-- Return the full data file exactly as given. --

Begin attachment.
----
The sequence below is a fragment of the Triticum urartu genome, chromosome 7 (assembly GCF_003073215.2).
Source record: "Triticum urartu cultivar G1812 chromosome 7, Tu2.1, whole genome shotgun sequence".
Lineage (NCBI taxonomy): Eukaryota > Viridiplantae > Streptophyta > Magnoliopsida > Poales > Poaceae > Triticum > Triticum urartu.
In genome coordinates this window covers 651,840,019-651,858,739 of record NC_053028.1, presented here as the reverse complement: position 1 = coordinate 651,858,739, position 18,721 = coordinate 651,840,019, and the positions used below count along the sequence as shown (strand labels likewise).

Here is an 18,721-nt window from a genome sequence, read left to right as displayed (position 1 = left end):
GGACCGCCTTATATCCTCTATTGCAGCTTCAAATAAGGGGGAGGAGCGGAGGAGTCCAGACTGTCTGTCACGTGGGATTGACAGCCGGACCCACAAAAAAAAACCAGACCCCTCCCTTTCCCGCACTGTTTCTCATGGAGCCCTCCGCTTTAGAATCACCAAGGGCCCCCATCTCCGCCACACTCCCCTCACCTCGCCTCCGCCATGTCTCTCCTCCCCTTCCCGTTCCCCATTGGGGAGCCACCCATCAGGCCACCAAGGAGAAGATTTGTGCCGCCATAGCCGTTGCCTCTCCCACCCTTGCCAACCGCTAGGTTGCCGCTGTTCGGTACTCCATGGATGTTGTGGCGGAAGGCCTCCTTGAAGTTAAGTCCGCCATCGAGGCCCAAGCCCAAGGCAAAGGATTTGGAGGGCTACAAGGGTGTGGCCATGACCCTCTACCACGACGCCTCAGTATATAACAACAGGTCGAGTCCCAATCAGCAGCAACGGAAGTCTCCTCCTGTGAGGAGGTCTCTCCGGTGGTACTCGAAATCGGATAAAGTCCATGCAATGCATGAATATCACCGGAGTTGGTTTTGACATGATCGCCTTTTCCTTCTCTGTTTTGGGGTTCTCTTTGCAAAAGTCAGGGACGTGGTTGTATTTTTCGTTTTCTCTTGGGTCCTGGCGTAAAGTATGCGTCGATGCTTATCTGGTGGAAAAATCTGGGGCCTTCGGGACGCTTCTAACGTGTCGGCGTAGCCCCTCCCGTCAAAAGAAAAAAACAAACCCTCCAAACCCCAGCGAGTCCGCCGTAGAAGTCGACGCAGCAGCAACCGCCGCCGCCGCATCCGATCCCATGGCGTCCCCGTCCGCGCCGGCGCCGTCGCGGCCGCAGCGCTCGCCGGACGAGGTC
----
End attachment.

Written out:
The sequence below is a fragment of the Triticum urartu genome, chromosome 7 (assembly GCF_003073215.2).
Source record: "Triticum urartu cultivar G1812 chromosome 7, Tu2.1, whole genome shotgun sequence".
Lineage (NCBI taxonomy): Eukaryota > Viridiplantae > Streptophyta > Magnoliopsida > Poales > Poaceae > Triticum > Triticum urartu.
In genome coordinates this window covers 651,840,019-651,858,739 of record NC_053028.1, presented here as the reverse complement: position 1 = coordinate 651,858,739, position 18,721 = coordinate 651,840,019, and the positions used below count along the sequence as shown (strand labels likewise).

Here is an 18,721-nt window from a genome sequence, read left to right as displayed (position 1 = left end):
GGACCGCCTTATATCCTCTATTGCAGCTTCAAATAAGGGGGAGGAGCGGAGGAGTCCAGACTGTCTGTCACGTGGGATTGACAGCCGGACCCACAAAAAAAAACCAGACCCCTCCCTTTCCCGCACTGTTTCTCATGGAGCCCTCCGCTTTAGAATCACCAAGGGCCCCCATCTCCGCCACACTCCCCTCACCTCGCCTCCGCCATGTCTCTCCTCCCCTTCCCGTTCCCCATTGGGGAGCCACCCATCAGGCCACCAAGGAGAAGATTTGTGCCGCCATAGCCGTTGCCTCTCCCACCCTTGCCAACCGCTAGGTTGCCGCTGTTCGGTACTCCATGGATGTTGTGGCGGAAGGCCTCCTTGAAGTTAAGTCCGCCATCGAGGCCCAAGCCCAAGGCAAAGGATTTGGAGGGCTACAAGGGTGTGGCCATGACCCTCTACCACGACGCCTCAGTATATAACAACAGGTCGAGTCCCAATCAGCAGCAACGGAAGTCTCCTCCTGTGAGGAGGTCTCTCCGGTGGTACTCGAAATCGGATAAAGTCCATGCAATGCATGAATATCACCGGAGTTGGTTTTGACATGATCGCCTTTTCCTTCTCTGTTTTGGGGTTCTCTTTGCAAAAGTCAGGGACGTGGTTGTATTTTTCGTTTTCTCTTGGGTCCTGGCGTAAAGTATGCGTCGATGCTTATCTGGTGGAAAAATCTGGGGCCTTCGGGACGCTTCTAACGTGTCGGCGTAGCCCCTCCCGTCAAAAGAAAAAAACAAACCCTCCAAACCCCAGCGAGTCCGCCGTAGAAGTCGACGCAGCAGCAACCGCCGCCGCCGCATCCGATCCCATGGCGTCCCCGTCCGCGCCGGCGCCGTCGCGGCCGCAGCGCTCGCCGGACGAGGTC